Church is a five-letter word

Church is a five-letter word

What is the first thing you think of when you hear the word “church”?

It may give you a warm, fuzzy feeling, a place you feel you can go for comfort and support.

Or it may make you shutter and shake your head and think that is the last place that you would find yourself, alive.

The latter is unfortunately a very common reaction for people of today’s society, for a number of reasons.

Some because of past experiences that left them with a bad taste in their mouths.

Some may know of someone who had a bad experience and feel they don’t want to make the same mistake.

Some, it may be that they don’t see the need to go to church, that they get what they need from other sources.

And then others may be just angry with people within the church who they perceive as hypocrites and intolerant.

How unfortunate for both sides, for those who are within the church body who would love for their friends and family to find the same freedom they’ve experienced, and for those who see the church as a place of judgment, criticism or full of programs that replace personal relationships.

Where do you fall?

Maybe somewhere in between.

Maybe you would really like to go to church, but don’t know what to expect or how people will receive you.

Or maybe you want to invite friends, but don’t want to be rejected or judged yourself.

Will it have the right music, the best sermon, the proper atmosphere, the best programs?

Will people be interested in your life or are they just “playing” church?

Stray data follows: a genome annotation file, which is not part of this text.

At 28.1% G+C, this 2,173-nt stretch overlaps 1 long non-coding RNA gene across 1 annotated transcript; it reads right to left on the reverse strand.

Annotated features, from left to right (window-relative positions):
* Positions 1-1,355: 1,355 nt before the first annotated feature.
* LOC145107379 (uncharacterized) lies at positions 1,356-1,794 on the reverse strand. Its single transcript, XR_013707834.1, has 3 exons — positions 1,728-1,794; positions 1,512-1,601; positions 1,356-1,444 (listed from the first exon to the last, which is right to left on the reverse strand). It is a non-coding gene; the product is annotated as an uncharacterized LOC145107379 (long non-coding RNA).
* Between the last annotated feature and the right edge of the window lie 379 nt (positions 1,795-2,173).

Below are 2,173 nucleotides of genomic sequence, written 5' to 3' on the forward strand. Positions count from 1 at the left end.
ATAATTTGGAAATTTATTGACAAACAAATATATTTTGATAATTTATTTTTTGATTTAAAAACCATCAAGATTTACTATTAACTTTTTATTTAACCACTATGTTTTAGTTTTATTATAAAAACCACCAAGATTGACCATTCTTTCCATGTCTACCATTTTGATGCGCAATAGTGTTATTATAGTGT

These questions and concerns have been around for a long time, since the beginning of church.

The church in the book of Acts, where it all began, struggled with many of these same issues.

As followers of Christ, they experienced their own doubts, concerns, criticism and persecution, and those on the outside, felt segregated, confused, and uncertain of the authenticity of the early church.

Can we look at the example Jesus left for us. What did he do?

He went to the people, met them in their homes, in their lifestyle, on their turf.

He spoke truth with compassion and authority.

He loved, even when others couldn’t find it in themselves.

He touched peoples lives with his empathy and kindness.

He accepted those around him that others rejected.

He spoke sternly to the religious leaders in order to break them free of their structures and rules in order to love people.

His objective was the same everywhere he went, to share that it’s possible to be loved and accepted by Him, which is an inner  need in each person regardless of belief.

So, church isn’t a building.

It’s people.

So as Christians, we can take church everywhere we go just by demonstrating who Jesus is.

Maybe if that happened more often, the word church would be a welcomed word.

Wendy Townsend is campus pastor at Southgate Church in Maple Ridge.

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